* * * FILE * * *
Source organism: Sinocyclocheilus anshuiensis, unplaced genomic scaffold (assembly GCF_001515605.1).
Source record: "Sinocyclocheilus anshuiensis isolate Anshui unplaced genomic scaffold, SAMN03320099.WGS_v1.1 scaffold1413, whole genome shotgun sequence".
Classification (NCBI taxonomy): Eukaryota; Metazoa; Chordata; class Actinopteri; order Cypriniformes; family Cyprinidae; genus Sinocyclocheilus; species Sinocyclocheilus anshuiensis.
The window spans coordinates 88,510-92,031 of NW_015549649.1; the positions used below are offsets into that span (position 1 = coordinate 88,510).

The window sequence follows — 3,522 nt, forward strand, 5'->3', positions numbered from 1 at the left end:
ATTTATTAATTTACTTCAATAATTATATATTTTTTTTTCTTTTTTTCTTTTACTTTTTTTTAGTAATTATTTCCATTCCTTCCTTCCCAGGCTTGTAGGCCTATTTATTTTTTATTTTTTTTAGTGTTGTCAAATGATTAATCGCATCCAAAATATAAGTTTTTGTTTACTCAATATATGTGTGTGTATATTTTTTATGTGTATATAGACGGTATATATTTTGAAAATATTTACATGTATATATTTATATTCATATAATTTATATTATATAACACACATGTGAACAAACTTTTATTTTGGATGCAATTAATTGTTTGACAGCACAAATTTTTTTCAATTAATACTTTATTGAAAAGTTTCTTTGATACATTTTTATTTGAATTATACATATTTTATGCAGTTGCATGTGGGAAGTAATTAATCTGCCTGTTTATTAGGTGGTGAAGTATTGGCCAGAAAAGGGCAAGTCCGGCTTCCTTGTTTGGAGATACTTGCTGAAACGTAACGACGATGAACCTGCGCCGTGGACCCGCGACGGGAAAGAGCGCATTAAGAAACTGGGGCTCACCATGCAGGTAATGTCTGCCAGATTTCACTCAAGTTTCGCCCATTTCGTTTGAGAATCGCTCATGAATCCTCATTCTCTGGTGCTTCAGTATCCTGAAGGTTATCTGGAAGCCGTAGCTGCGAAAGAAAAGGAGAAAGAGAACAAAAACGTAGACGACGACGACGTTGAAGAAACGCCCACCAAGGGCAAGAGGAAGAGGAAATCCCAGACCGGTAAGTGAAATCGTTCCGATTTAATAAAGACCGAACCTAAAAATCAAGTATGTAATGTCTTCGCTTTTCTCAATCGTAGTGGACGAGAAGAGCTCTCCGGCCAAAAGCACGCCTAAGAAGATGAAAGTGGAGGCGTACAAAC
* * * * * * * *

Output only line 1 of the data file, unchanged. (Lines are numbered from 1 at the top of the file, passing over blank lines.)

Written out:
Source organism: Sinocyclocheilus anshuiensis, unplaced genomic scaffold (assembly GCF_001515605.1).